We base our implementation on existing queueing compound modules from the OMNeT++ INET framework. More specifically, we extend the PriorityQueue to build our compound module. HTBQueue consists of two main modules: a classifier (HTBClassifier) and a scheduler (HTBScheduler). Packets enqueued by the HTB are stored within multiple queuing modules. Any queue from the INET framework can be used with the default being the generic PacketQueue. As the implementation requires link-layer specific knowledge and a slight adjustment to the utilized interface module (see Section 0.4.3), currently, the HTBQueue module can be used only with the Point-to-Point (PPP) interface available within the INET framework. We use OMNeT++ version 5.5.1555, last accessed on 15th of June 2021 and INET Framework version 4.2.0666, last accessed on 15th of June 2021.

0.4.1 HTBQueue Compound Module Functional Overview

Figure 2 presents the functional flow of the HTBQueue module operation from packet arrival until packet dequeue. Upon arrival \⃝raisebox{-0.9pt}{1}, the classifier classifies all incoming packets according to its filters. These packets are placed \⃝raisebox{-0.9pt}{2} into a respective queue that directly corresponds to a leaf in the HTB class structure. The classifier also informs \⃝raisebox{-0.9pt}{3} the scheduler into which queue a packet is placed. It allows the HTBScheduler to activate the respective classes. This way the scheduler knows that there are packets present in the queue of the respective leaf class and it can include these classes in the dequeue operation. The packets stay in their queues until the PPP interface sends \⃝raisebox{-0.9pt}{4} a ready-to-send signal. Upon reception of that signal \⃝raisebox{-0.9pt}{5}, the scheduler determines the index of the next leaf (and in turn the index of the packet queue) to dequeue. The queue index is \⃝raisebox{-0.9pt}{6} determined based on the information that the scheduler has about the queues, their rate boundaries, class states, and the DRR resource sharing principle. Lastly, the packets are popped \⃝raisebox{-0.9pt}{7} from the chosen queue and sent \⃝raisebox{-0.9pt}{8} over the PPP interface.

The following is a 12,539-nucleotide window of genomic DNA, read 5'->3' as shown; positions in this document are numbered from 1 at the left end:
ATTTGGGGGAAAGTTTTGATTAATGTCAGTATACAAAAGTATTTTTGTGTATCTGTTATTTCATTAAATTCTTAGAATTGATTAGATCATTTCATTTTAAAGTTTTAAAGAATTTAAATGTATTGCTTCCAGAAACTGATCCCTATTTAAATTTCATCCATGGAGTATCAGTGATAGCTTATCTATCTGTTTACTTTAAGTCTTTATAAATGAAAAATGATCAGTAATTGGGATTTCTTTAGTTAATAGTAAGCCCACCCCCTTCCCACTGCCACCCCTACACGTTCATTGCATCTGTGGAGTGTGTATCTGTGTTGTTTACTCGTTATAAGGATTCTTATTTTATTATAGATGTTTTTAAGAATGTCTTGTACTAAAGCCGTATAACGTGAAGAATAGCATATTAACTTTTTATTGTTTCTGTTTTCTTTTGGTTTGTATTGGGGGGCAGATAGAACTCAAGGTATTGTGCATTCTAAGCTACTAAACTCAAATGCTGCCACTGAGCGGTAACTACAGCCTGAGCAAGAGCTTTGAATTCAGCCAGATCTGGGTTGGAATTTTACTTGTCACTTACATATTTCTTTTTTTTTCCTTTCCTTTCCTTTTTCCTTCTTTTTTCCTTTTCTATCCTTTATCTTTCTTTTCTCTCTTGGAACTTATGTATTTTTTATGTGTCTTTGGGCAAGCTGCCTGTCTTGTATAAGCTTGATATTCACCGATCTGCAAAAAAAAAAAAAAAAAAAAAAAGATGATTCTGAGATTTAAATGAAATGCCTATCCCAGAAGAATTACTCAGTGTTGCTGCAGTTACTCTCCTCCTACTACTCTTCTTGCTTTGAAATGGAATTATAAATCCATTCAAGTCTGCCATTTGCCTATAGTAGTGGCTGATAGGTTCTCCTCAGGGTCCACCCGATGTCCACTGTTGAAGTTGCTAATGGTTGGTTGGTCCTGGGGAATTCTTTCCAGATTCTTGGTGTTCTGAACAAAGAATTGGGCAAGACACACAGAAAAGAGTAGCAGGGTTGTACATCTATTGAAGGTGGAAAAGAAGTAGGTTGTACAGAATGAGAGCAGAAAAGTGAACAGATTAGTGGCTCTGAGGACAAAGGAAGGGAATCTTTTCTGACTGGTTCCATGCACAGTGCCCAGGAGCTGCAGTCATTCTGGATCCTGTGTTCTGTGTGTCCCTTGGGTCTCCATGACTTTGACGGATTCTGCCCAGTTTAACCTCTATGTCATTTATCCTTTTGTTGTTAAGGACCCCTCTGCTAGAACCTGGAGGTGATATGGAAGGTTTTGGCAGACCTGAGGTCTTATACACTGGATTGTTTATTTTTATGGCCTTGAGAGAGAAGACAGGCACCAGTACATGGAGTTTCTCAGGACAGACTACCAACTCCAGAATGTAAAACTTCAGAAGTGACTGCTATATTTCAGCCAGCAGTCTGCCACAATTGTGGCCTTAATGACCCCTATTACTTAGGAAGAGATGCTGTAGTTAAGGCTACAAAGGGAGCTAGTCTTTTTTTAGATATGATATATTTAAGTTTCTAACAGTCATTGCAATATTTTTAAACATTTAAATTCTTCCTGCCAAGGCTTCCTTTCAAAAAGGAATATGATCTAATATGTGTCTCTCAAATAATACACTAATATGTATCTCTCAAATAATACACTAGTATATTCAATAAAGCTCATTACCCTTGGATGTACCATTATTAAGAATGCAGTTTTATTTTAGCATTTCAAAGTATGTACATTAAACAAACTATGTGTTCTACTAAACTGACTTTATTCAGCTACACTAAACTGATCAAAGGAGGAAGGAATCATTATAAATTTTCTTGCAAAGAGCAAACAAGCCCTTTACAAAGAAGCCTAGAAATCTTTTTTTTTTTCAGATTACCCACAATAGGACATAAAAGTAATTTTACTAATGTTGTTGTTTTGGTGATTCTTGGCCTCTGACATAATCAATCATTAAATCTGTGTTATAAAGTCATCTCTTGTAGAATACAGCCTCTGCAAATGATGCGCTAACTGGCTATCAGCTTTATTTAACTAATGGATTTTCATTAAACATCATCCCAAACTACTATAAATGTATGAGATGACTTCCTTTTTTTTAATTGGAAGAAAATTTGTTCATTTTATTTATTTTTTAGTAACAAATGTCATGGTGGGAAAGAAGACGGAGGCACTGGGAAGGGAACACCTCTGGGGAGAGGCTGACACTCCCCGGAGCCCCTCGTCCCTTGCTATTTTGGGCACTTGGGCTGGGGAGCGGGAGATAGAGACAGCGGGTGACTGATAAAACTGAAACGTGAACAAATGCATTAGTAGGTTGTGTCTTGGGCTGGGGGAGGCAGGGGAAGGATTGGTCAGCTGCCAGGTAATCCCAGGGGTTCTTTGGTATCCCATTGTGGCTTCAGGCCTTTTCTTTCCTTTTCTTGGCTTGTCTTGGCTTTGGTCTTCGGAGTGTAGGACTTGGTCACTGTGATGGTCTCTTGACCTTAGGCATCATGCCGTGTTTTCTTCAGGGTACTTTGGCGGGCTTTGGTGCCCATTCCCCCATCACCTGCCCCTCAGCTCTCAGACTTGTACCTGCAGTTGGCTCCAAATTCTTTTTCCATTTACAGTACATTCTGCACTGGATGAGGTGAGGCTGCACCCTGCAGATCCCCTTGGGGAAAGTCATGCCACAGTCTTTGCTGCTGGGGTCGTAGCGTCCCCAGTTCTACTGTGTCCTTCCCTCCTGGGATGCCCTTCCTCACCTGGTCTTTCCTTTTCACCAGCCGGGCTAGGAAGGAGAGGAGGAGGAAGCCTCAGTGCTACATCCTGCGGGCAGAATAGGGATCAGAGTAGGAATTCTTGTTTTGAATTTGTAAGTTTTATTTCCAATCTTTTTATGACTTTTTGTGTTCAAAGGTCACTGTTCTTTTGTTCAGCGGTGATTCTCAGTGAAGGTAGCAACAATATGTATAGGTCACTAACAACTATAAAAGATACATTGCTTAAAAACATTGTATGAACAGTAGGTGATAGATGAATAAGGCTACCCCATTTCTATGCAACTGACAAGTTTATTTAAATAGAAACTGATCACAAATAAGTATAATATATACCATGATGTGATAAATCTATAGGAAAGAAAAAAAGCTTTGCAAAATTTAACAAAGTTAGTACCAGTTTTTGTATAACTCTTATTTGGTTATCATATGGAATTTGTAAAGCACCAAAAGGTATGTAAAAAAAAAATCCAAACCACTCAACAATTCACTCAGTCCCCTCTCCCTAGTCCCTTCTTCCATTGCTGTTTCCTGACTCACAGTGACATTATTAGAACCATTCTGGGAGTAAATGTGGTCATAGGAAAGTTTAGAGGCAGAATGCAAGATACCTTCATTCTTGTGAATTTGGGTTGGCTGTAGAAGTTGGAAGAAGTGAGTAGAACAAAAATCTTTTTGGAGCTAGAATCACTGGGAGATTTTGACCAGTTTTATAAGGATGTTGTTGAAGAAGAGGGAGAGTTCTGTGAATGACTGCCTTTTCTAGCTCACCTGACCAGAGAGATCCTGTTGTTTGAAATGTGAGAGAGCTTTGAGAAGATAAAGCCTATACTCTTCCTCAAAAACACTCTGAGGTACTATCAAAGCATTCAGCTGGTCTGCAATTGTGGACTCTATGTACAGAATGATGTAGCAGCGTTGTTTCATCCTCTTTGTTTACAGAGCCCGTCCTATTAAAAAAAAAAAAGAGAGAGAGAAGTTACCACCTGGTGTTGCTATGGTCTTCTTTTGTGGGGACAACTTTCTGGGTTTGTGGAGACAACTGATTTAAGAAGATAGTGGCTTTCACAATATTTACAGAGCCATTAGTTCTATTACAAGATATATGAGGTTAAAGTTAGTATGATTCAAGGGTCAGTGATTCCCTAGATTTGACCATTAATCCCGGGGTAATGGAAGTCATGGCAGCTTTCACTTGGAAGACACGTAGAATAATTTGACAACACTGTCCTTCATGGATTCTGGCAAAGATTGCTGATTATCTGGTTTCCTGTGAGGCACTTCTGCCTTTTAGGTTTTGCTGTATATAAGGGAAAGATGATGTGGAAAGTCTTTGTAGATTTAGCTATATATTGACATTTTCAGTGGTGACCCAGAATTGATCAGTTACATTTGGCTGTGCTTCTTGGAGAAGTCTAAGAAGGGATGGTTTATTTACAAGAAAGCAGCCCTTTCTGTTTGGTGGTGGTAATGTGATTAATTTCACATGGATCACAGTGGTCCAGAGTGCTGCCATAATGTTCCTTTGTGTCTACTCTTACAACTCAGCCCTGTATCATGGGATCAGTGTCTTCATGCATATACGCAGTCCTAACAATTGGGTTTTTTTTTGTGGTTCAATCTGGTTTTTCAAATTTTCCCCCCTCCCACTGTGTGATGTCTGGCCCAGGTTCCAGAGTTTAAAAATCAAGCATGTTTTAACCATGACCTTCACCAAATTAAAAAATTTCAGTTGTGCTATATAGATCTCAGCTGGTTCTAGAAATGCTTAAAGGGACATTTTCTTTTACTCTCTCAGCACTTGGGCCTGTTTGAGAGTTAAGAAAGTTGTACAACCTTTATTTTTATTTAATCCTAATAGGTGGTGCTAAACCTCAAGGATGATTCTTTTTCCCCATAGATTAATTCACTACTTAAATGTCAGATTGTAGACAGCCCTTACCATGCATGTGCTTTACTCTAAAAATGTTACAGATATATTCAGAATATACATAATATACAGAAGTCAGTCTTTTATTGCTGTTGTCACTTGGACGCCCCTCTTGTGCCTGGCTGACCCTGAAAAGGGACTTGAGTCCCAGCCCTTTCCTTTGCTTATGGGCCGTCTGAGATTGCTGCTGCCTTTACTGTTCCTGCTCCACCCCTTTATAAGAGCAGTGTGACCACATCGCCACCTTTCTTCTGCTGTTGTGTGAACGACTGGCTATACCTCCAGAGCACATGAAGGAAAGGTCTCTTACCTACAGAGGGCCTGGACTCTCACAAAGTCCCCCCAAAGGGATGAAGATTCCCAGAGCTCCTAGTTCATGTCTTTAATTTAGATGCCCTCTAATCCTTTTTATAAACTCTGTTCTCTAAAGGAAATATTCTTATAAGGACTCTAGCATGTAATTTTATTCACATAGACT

Figure 2: Structure of the HTBQueue OMNeT++ module.

0.4.2 HTBClassifier Module

The HTBClassifier module is an adaptation of the already existing ContentBasedClassifier.777For more details, see:, last accessed on 13th of July 2021 The functionality of the ContentBasedClassifier is fully preserved and extended to allow for cooperation with the HTBScheduler module. With the HTBClassifier, filters that direct flows into desired leaf classes of the HTB structure can be specified. The packets from these flows are subsequently placed in the respective packet queues within the HTBQueue module.